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      Targeting Global Protected Area Expansion for Imperiled Biodiversity

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          Meeting international targets for expanding protected areas could simultaneously contribute to species conservation, but only if the distribution of threatened species informs the future establishment of protected areas.


          Governments have agreed to expand the global protected area network from 13% to 17% of the world's land surface by 2020 (Aichi target 11) and to prevent the further loss of known threatened species (Aichi target 12). These targets are interdependent, as protected areas can stem biodiversity loss when strategically located and effectively managed. However, the global protected area estate is currently biased toward locations that are cheap to protect and away from important areas for biodiversity. Here we use data on the distribution of protected areas and threatened terrestrial birds, mammals, and amphibians to assess current and possible future coverage of these species under the convention. We discover that 17% of the 4,118 threatened vertebrates are not found in a single protected area and that fully 85% are not adequately covered (i.e., to a level consistent with their likely persistence). Using systematic conservation planning, we show that expanding protected areas to reach 17% coverage by protecting the cheapest land, even if ecoregionally representative, would increase the number of threatened vertebrates covered by only 6%. However, the nonlinear relationship between the cost of acquiring land and species coverage means that fivefold more threatened vertebrates could be adequately covered for only 1.5 times the cost of the cheapest solution, if cost efficiency and threatened vertebrates are both incorporated into protected area decision making. These results are robust to known errors in the vertebrate range maps. The Convention on Biological Diversity targets may stimulate major expansion of the global protected area estate. If this expansion is to secure a future for imperiled species, new protected areas must be sited more strategically than is presently the case.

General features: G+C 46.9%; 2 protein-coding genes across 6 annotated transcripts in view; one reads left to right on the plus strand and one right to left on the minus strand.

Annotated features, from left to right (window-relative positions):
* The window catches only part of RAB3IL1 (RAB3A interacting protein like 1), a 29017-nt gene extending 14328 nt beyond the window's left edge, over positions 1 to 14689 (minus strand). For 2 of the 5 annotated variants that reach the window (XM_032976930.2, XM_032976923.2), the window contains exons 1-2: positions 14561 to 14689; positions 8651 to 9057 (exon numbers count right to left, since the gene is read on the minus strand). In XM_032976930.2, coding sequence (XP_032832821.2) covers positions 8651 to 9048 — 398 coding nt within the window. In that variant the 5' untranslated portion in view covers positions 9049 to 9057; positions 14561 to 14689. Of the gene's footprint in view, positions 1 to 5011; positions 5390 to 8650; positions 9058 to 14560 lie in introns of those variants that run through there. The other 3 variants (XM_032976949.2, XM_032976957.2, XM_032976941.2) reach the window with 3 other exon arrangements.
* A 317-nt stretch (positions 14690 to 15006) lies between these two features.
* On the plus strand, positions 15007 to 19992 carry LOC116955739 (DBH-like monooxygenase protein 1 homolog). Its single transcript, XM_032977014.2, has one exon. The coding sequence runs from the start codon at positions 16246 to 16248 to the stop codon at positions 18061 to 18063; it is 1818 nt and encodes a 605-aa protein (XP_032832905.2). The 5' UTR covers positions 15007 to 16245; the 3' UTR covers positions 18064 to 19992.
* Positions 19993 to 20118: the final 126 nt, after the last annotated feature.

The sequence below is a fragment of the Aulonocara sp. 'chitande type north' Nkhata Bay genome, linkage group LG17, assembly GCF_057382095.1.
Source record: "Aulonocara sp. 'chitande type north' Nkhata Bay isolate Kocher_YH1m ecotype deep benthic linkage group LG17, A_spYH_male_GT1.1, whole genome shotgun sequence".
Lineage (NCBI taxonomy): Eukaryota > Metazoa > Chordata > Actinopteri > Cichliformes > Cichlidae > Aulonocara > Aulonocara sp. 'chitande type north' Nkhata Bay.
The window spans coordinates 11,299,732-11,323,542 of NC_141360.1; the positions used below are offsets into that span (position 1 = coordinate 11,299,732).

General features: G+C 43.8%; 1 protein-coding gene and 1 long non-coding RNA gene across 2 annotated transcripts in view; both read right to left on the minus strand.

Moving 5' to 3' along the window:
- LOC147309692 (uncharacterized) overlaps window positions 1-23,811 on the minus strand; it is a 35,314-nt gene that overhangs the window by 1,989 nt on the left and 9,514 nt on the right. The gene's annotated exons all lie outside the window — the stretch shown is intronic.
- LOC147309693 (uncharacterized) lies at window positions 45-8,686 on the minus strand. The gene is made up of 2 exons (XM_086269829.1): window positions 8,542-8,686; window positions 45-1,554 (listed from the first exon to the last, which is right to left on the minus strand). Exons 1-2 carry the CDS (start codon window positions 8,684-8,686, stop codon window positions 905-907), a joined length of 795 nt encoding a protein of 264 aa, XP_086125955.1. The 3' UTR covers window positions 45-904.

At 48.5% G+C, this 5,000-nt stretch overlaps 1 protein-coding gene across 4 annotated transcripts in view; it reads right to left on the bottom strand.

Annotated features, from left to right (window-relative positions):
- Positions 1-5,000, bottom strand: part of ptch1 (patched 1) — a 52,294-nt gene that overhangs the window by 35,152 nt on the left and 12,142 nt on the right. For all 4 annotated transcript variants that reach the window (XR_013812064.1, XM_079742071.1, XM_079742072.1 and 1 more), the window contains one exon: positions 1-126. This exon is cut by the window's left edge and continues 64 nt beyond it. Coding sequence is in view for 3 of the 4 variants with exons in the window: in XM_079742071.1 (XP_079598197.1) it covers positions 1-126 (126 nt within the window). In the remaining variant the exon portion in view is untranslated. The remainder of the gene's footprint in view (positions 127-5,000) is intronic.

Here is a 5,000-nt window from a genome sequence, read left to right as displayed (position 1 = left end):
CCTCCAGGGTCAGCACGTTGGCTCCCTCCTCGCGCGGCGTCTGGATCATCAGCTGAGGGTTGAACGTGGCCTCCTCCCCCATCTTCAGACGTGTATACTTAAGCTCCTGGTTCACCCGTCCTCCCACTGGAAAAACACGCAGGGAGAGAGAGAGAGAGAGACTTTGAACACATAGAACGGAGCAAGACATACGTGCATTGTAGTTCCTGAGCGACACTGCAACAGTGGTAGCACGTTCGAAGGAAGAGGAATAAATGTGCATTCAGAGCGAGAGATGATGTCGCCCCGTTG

Author Summary

          Under the Convention on Biological Diversity (CBD), governments have agreed to ambitious targets for expanding the global protected area network that could drive the greatest surge in new protected areas in history. They have also agreed to arrest the decline of known threatened species. However, existing protected areas perform poorly for coverage of threatened species, with only 15% of threatened vertebrates being adequately represented. Moreover, we find that if future protected area expansion continues in a business-as-usual fashion, threatened species coverage will increase only marginally. This is because low-cost priorities for meeting the CBD targets have little overlap with priorities for threatened species coverage. Here we propose a method for averting this outcome, by linking threatened species coverage to protected area expansion. Our analyses clearly demonstrate that considerable increases in protected area coverage of species could be achieved at minimal additional cost. Exploiting this opportunity will require directly linking the CBD targets on protected areas and threatened species, thereby formalizing the interdependence of these key commitments.

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          Most cited references 19

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          Systematic conservation planning.

          The realization of conservation goals requires strategies for managing whole landscapes including areas allocated to both production and protection. Reserves alone are not adequate for nature conservation but they are the cornerstone on which regional strategies are built. Reserves have two main roles. They should sample or represent the biodiversity of each region and they should separate this biodiversity from processes that threaten its persistence. Existing reserve systems throughout the world contain a biased sample of biodiversity, usually that of remote places and other areas that are unsuitable for commercial activities. A more systematic approach to locating and designing reserves has been evolving and this approach will need to be implemented if a large proportion of today's biodiversity is to exist in a future of increasing numbers of people and their demands on natural resources.
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            Global biodiversity: indicators of recent declines.